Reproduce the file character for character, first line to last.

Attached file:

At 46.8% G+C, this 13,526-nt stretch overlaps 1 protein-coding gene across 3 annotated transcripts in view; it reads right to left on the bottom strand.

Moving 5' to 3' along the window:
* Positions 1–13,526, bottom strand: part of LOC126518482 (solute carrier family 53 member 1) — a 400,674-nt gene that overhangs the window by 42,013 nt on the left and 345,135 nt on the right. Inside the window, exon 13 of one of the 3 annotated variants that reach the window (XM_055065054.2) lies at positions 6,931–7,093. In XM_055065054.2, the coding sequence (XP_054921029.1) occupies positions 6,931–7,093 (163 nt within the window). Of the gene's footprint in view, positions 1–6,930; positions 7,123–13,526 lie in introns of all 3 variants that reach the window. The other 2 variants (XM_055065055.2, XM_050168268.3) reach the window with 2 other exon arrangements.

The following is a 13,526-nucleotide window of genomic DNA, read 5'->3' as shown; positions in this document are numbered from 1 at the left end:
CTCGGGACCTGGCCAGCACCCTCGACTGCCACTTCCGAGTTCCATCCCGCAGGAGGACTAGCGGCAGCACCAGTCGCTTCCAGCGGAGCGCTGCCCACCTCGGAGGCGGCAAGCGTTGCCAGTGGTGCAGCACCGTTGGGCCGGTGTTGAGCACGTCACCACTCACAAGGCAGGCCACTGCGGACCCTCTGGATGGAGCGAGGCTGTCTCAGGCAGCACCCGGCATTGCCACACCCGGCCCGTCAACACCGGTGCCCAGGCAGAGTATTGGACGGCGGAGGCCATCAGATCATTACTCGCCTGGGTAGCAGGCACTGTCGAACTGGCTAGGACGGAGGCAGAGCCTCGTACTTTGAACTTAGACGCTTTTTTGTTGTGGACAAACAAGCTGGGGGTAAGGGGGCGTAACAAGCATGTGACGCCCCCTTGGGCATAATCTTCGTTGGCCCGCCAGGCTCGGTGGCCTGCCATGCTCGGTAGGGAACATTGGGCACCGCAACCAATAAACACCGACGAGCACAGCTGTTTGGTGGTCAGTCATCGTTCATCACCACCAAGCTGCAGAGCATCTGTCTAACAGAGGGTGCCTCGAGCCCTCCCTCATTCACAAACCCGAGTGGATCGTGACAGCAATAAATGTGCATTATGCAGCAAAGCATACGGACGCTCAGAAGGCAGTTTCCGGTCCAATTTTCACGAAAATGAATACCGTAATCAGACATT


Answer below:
At 46.8% G+C, this 13,526-nt stretch overlaps 1 protein-coding gene across 3 annotated transcripts in view; it reads right to left on the bottom strand.

Moving 5' to 3' along the window:
* Positions 1–13,526, bottom strand: part of LOC126518482 (solute carrier family 53 member 1) — a 400,674-nt gene that overhangs the window by 42,013 nt on the left and 345,135 nt on the right. Inside the window, exon 13 of one of the 3 annotated variants that reach the window (XM_055065054.2) lies at positions 6,931–7,093. In XM_055065054.2, the coding sequence (XP_054921029.1) occupies positions 6,931–7,093 (163 nt within the window). Of the gene's footprint in view, positions 1–6,930; positions 7,123–13,526 lie in introns of all 3 variants that reach the window. The other 2 variants (XM_055065055.2, XM_050168268.3) reach the window with 2 other exon arrangements.

The following is a 13,526-nucleotide window of genomic DNA, read 5'->3' as shown; positions in this document are numbered from 1 at the left end:
CTCGGGACCTGGCCAGCACCCTCGACTGCCACTTCCGAGTTCCATCCCGCAGGAGGACTAGCGGCAGCACCAGTCGCTTCCAGCGGAGCGCTGCCCACCTCGGAGGCGGCAAGCGTTGCCAGTGGTGCAGCACCGTTGGGCCGGTGTTGAGCACGTCACCACTCACAAGGCAGGCCACTGCGGACCCTCTGGATGGAGCGAGGCTGTCTCAGGCAGCACCCGGCATTGCCACACCCGGCCCGTCAACACCGGTGCCCAGGCAGAGTATTGGACGGCGGAGGCCATCAGATCATTACTCGCCTGGGTAGCAGGCACTGTCGAACTGGCTAGGACGGAGGCAGAGCCTCGTACTTTGAACTTAGACGCTTTTTTGTTGTGGACAAACAAGCTGGGGGTAAGGGGGCGTAACAAGCATGTGACGCCCCCTTGGGCATAATCTTCGTTGGCCCGCCAGGCTCGGTGGCCTGCCATGCTCGGTAGGGAACATTGGGCACCGCAACCAATAAACACCGACGAGCACAGCTGTTTGGTGGTCAGTCATCGTTCATCACCACCAAGCTGCAGAGCATCTGTCTAACAGAGGGTGCCTCGAGCCCTCCCTCATTCACAAACCCGAGTGGATCGTGACAGCAATAAATGTGCATTATGCAGCAAAGCATACGGACGCTCAGAAGGCAGTTTCCGGTCCAATTTTCACGAAAATGAATACCGTAATCAGACATT